Tuesday, December 27, 2011

The quest for codeine

Isa’s cough wasn’t going away, no matter how much cough syrup we threw at it. By the fourth day of a constant dry cough that wouldn’t let her sleep, we finally got a doctor on the job. We walked out of the clinic with a battery of anti-inflammatories, anti-biotics, and a cough suppressant called Codelasa. Trouble was pharmacies seemed to be just plain fresh out of that last remedy, which I started to suspect was the proverbial good stuff.

The first four letters should have tipped me off. Codelasa is the real deal. The medication that inspired a Beavis and Butthead episode about teenagers using cough medicine to get high.

Codelasa is codeine. And nobody had it.

Isa hadn’t slept in three days and was starting to lose it, increasingly feeling the urge to tear her own throat out.

It wasn’t until we got to the fourth pharmacy that someone explained why we weren’t finding this stuff. The prescription said Codelasa in tablet form, but the tablet form had been discontinued years earlier. The same medication was available in liquid form, but the pharmacy couldn’t sell that one to me. The controls on codeine were such that whatever they dispense had to exactly match the prescription.

Huh?

I did a double take. An exact prescription required in Venezuela?

I spent enough time here to know that this was really weird. Controls on just about anything were trifling and easily overcome. Drunk driving fines can be erased for $100. Airport baggage handlers can renew a passport on a dime for $200. Doctors rewrite medical reports to get things paid for by insurance.

I used to joke around with people that in Caracas you could walk into a pharmacy and ask for valium and they’d hand it to you over the counter. I went in to one to find out if it was true. The attendant glared at me for a couple seconds, and finally said “What? Fifty milligrams or a hundred milligrams?” Turns out it wasn’t a joke. (Never much of a drugstore cowboy, I didn’t actually buy it.)

Maybe it’s a change, or maybe it’s just codeine, but the usual grab bag of Venezuela tricks wasn’t working. We went back to the clinic, got the doctor to change the prescription to say Codelasa in liquid. Another half hour later Isa had the bottle in hand. Hallelujah.

I’m glad to see Venezuela’s taking this stuff a bit more seriously, just lousy luck of the draw that it had to start happening while my wife was suffering the worst coughing fits of her life. You spend long enough in a place like Venezuela and the charm of being in a place with no rules starts to wear off. Once you start to realize that it sucks when nobody stops at stoplights, gets anywhere on time or does anything by the book. You start to see how societies corrode, how lives are compromised, how people die unnecessarily.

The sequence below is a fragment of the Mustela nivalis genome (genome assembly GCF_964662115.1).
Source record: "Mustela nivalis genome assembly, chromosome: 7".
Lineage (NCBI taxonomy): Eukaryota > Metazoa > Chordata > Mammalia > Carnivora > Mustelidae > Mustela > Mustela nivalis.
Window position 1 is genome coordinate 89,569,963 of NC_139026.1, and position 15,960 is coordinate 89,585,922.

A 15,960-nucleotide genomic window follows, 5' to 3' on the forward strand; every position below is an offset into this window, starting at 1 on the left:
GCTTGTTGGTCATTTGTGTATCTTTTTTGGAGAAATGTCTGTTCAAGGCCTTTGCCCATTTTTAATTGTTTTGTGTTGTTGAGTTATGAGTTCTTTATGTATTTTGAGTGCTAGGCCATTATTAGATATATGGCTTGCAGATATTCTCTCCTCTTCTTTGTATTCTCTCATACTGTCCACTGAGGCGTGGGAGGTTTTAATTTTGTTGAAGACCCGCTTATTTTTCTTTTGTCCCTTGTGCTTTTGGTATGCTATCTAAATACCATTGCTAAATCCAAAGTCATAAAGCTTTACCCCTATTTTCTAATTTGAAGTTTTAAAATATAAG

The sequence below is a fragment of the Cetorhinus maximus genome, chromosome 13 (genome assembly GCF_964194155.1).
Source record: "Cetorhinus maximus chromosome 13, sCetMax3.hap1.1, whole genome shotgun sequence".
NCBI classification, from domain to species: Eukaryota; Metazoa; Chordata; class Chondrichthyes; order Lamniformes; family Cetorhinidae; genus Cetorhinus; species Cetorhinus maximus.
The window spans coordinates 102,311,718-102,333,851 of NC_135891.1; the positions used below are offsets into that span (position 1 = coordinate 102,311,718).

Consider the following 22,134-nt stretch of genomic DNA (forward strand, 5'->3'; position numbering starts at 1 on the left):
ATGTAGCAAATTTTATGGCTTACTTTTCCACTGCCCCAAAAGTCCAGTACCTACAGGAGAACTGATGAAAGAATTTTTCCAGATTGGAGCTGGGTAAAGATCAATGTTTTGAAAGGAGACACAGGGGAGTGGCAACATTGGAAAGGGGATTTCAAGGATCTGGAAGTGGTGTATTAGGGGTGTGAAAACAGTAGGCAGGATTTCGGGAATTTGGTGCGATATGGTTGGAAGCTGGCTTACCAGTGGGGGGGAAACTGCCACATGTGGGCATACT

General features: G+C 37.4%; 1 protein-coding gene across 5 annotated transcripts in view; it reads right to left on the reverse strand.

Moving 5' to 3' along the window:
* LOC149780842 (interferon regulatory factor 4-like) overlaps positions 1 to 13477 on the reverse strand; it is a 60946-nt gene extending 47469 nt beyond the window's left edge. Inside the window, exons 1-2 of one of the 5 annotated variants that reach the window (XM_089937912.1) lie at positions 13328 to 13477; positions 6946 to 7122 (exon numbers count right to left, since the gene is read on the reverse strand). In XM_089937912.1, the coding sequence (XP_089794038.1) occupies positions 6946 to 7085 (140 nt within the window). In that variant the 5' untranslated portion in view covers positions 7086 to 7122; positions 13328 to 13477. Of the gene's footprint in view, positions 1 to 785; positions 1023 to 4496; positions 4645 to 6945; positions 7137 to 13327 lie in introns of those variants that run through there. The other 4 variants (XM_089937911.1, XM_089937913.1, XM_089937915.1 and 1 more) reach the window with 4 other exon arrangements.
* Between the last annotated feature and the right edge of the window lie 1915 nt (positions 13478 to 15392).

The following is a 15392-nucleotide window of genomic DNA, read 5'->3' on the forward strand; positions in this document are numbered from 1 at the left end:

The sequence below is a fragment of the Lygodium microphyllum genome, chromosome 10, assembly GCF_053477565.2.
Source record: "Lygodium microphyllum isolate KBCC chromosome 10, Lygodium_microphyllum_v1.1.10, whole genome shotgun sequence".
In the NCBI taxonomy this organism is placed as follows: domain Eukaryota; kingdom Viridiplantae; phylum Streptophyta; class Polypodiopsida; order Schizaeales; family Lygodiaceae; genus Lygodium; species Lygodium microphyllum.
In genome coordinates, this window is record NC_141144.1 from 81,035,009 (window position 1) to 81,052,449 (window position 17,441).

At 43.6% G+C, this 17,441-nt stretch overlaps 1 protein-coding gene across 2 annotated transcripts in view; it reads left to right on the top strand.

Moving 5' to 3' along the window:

I’ll never forget a conversation with my friend Nestor about exactly this. Sure, he said, recognizing my boring North American institutionalist approach to getting things right. “But you have to admit,” he pointed out, “this anarchy is fun.”

His words rang through my head during our four-hour quest for cough suppressant, as I remembered the virtues of a system that does things the wrong way.

Thursday, December 22, 2011

Venezuela’s explosive Christmas cheer


Ah, it’s that time of the year again. Exploding ear drums, cracked windows and constantly tripping car alarms. Christmas celebration is never complete in this country without “fireworks” that are often more accurately described as “explosives.” Happy holidays!

Imagine the juvenile obsession with fireworks that grips America in late June and early July, but without any of the rules about what can’t be set off where. It’s that adolescent instinct to find the most dangerous possible way to have fun, without a cranky adult coming along to tell everyone to cut it out and go home. Vendors on just about every corner, with no permit or license, are selling fireworks to adults, kids, teenagers, or anyone that can pay for them. And it’s not like in the United States people want the brightest colors and craziest designs that Chinese fireworks makers can come up. Here it’s just the bang. And it hurts the ear drums. It really does.

My mother-in-law’s neighbor Lenin a few years back into a competition with the guys on the block to see who could set off the loudest firecracker. That cracked the car window of a cousin who was parked on the block. He was pissed, and didn’t come back for a few days. Everyone thought the whole incident was really funny. Just about everyone.

“Eso siempre me ha parecido una diversion medio guevona,” said Isa’s uncle Freddy, commenting on what dumb way that was to have fun.